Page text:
In the summer of 1973, while gays and lesbians across the United States were celebrating the fourth anniversary of the Stonewall Riots in New York City with parades in several major cities, the disorganized LGBTQ community in New Orleans made little effort to hold any official gay pride events. Sunday, June 24, marked the end of the few small-scale celebrations the city witnessed. Among these was an all-you-can-drink beer bust held at a small gay bar, hidden away on the second floor of a nondescript brick building on Chartres Street, called The Upstairs Lounge.
Gathered together that day was the small LGBTQ congregation of the Vieux Carre Metropolitan Community Church (MCC) holding its Sunday service in the Theater Room, having just recently relocated to the home of Reverend William R. Larson, which considered the Upstairs their “spiritual home.” As the voices singing United We Stand wafted from the assembly, bartender Herbert Cooley continued pouring drinks for the dwindling early crowd. Regular customers both young and old lingered at the bar and chatted with friends among the scattered tables around the room. A heated argument broke out that afternoon between a few patrons, and Herbert ordered two men to leave—one of whom was a well-known hustler and troublemaker named David Dubose. In a rage, David stormed out of the bar, shouting from the stairwell, “I’ll burn them all out!”
A can of lighter fluid was purchased by an unidentified man at a nearby drugstore minutes later.
Shortly after 7:00 PM, a man approached the front of the Upstairs. He opened the heavy steel entrance door and tossed a Molotov cocktail. Before fleeing the scene, he padlocked the door. The flames quietly smoldered between the two closed doors. Then, the taxi buzzer rang. Herbert thought it was peculiar, since no one there had called for a taxi. He asked Luther Boggs to let the cabbie know that there was no one needing a ride. As Luther opened the stairwell door, the influx of air fanned the flames. Within seconds, a fireball engulfed the entire bar.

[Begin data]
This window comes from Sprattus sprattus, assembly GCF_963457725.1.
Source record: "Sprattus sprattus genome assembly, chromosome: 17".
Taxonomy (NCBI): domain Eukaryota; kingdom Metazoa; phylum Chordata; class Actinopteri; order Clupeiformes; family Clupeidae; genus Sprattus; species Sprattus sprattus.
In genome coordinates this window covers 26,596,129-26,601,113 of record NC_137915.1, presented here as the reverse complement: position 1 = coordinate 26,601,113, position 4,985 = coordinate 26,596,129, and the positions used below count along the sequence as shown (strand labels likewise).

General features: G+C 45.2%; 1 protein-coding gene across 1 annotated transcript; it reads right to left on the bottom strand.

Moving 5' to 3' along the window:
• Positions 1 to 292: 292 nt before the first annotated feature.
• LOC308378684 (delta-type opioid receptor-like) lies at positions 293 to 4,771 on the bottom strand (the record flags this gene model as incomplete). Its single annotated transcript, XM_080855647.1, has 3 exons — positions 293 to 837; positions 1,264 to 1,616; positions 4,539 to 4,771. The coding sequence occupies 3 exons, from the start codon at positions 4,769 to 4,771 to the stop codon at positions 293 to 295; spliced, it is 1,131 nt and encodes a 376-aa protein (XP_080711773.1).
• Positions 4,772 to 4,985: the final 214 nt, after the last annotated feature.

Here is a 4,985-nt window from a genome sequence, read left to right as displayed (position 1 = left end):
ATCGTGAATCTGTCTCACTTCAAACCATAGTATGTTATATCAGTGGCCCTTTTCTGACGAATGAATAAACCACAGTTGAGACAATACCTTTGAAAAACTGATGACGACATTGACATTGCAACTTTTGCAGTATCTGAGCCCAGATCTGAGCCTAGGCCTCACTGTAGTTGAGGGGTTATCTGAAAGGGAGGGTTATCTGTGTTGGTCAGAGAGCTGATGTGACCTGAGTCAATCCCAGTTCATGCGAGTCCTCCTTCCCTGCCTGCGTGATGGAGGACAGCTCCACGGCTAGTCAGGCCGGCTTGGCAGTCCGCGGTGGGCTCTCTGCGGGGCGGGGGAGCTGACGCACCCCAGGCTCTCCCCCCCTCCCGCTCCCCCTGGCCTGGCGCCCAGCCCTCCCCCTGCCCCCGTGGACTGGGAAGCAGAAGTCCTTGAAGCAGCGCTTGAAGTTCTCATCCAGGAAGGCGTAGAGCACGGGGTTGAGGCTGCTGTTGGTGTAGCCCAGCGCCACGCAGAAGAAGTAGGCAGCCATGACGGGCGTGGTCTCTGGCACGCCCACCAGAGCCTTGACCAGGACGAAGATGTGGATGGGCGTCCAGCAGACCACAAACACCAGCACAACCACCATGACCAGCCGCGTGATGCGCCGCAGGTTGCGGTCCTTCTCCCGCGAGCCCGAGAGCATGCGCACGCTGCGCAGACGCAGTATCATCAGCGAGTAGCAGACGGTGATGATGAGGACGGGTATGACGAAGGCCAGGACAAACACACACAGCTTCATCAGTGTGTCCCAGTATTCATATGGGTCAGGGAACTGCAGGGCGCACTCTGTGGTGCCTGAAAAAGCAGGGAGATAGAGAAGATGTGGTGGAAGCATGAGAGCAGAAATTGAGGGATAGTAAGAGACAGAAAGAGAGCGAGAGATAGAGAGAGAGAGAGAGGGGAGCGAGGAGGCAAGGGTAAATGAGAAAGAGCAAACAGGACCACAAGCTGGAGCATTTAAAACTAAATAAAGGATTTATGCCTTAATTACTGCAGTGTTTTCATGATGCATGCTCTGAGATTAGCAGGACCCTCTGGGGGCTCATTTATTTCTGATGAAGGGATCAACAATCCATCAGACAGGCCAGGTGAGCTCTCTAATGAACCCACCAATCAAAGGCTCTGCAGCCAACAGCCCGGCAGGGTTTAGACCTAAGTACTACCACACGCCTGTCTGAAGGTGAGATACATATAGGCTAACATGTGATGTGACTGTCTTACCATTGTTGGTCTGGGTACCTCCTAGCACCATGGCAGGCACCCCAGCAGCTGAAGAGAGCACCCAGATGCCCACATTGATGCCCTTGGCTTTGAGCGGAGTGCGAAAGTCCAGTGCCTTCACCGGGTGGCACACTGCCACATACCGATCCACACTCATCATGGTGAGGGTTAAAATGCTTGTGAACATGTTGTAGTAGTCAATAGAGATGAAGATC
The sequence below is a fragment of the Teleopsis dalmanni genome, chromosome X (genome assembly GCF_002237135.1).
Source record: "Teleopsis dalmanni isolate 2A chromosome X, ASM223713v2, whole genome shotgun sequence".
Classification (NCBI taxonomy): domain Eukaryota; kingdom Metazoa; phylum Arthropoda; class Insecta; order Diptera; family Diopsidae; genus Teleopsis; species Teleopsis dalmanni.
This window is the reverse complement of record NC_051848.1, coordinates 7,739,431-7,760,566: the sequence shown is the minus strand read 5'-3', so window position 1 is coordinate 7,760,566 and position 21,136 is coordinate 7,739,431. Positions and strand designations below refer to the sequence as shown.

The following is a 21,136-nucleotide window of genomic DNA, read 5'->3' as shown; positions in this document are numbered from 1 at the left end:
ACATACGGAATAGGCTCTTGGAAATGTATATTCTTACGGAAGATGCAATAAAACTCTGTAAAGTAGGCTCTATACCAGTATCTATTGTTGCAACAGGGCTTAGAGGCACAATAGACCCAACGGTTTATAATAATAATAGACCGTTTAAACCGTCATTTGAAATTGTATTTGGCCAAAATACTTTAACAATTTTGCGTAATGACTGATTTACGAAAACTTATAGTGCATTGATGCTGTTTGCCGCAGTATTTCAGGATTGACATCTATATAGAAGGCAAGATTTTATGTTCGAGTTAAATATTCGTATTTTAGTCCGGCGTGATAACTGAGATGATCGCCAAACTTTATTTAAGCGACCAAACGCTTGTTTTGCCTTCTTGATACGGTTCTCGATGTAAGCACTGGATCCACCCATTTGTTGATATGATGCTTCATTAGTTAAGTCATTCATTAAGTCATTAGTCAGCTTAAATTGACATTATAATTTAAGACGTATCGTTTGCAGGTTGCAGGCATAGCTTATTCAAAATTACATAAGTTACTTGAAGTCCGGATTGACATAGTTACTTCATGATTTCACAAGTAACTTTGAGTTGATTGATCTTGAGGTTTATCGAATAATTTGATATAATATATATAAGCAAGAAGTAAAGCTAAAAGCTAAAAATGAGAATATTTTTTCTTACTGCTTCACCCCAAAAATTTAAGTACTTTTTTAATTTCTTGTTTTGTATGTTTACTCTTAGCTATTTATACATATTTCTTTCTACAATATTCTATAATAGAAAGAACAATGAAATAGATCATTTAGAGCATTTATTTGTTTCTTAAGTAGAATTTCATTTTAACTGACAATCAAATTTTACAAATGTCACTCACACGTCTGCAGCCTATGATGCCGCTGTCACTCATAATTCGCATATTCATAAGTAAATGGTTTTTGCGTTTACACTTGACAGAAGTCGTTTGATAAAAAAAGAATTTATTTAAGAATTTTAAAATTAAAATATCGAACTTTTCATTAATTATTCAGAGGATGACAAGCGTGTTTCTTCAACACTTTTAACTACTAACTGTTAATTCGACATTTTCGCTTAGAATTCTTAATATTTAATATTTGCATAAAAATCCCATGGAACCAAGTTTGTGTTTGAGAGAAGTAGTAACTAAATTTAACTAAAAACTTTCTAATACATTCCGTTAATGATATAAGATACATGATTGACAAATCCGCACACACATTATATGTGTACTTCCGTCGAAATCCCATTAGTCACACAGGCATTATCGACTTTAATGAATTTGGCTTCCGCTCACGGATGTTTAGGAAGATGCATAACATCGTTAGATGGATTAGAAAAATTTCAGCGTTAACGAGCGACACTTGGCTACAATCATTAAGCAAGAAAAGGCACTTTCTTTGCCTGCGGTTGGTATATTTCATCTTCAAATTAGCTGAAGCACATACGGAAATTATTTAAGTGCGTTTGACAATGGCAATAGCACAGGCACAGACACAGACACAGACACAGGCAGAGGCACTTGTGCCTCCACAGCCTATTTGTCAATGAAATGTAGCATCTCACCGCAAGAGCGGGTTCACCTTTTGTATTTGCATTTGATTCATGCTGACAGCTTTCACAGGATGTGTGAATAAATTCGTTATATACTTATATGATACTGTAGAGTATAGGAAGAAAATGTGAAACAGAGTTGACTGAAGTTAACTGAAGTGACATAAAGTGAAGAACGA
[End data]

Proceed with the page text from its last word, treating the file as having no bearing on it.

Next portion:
Panic swept through the Upstairs Lounge as men and women scrambled to find an exit. Some hid beneath the white grand piano while others rushed to the windows. Douglas “Buddy” Rasmussen, bartender in the downstairs Jimani Lounge, heard the screams and hurried upstairs through a back door to find his partner Adam Fontenot. Buddy rounded up as many people as he could find in the dense smoke. He led about twenty individuals out through the unmarked rear exit and down to the streets below.
From the windows, the trapped crowd cried for help and tried desperately to squeeze their way through the solid iron bars covering the openings, some leaping into a panicked heap on the Iberville Street. From there, a gathering crowd watched in horror as the patrons unable to squeeze through the narrow slots struggled in vain to escape. Reverend Larson was among them. As the flames engulfed him, he cried out, “OH, GOD! NO!” His lifeless body could be seen frozen in his final agonizing moments.
Sixteen minutes after the blaze ignited the lounge, the New Orleans Fire Department extinguished the flames. The intense heat left bar stools twisted like pretzels. Many victims were burned beyond recognition. The inferno left a death toll of 29 souls. Three more died from their injuries later at the hospital.
Within two days, the deadliest fire to hit New Orleans in nearly two centuries disappeared from the headlines. Officials and police seemed uninterested in solving the crime. As an ultimate act of disrespect, workers sifted through the charred remnants of the Upstairs Lounge leaving Reverend Larson’s body on full display in the window for several hours. News reports undermined the importance of the incident since it involved “homosexuals” while citizens joked on the streets about the victims being buried in “fruit jars.”